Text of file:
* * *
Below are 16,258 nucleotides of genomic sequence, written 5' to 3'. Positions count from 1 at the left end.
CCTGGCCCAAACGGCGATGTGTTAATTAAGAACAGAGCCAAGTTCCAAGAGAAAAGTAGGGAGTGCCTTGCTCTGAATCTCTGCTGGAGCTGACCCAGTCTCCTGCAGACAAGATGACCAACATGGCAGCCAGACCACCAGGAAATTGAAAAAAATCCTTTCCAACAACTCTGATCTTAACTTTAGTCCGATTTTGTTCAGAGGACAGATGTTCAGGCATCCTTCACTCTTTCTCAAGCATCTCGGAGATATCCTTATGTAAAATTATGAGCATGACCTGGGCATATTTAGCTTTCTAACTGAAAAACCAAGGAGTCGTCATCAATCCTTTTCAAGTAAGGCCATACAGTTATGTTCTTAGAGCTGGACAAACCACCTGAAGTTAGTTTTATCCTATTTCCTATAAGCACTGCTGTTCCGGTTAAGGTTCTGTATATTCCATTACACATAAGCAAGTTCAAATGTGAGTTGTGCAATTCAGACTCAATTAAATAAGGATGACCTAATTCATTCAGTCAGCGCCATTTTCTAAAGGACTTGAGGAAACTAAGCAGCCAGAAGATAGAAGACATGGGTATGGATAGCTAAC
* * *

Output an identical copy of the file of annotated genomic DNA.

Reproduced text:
Below are 16,258 nucleotides of genomic sequence, written 5' to 3'. Positions count from 1 at the left end.
CCTGGCCCAAACGGCGATGTGTTAATTAAGAACAGAGCCAAGTTCCAAGAGAAAAGTAGGGAGTGCCTTGCTCTGAATCTCTGCTGGAGCTGACCCAGTCTCCTGCAGACAAGATGACCAACATGGCAGCCAGACCACCAGGAAATTGAAAAAAATCCTTTCCAACAACTCTGATCTTAACTTTAGTCCGATTTTGTTCAGAGGACAGATGTTCAGGCATCCTTCACTCTTTCTCAAGCATCTCGGAGATATCCTTATGTAAAATTATGAGCATGACCTGGGCATATTTAGCTTTCTAACTGAAAAACCAAGGAGTCGTCATCAATCCTTTTCAAGTAAGGCCATACAGTTATGTTCTTAGAGCTGGACAAACCACCTGAAGTTAGTTTTATCCTATTTCCTATAAGCACTGCTGTTCCGGTTAAGGTTCTGTATATTCCATTACACATAAGCAAGTTCAAATGTGAGTTGTGCAATTCAGACTCAATTAAATAAGGATGACCTAATTCATTCAGTCAGCGCCATTTTCTAAAGGACTTGAGGAAACTAAGCAGCCAGAAGATAGAAGACATGGGTATGGATAGCTAAC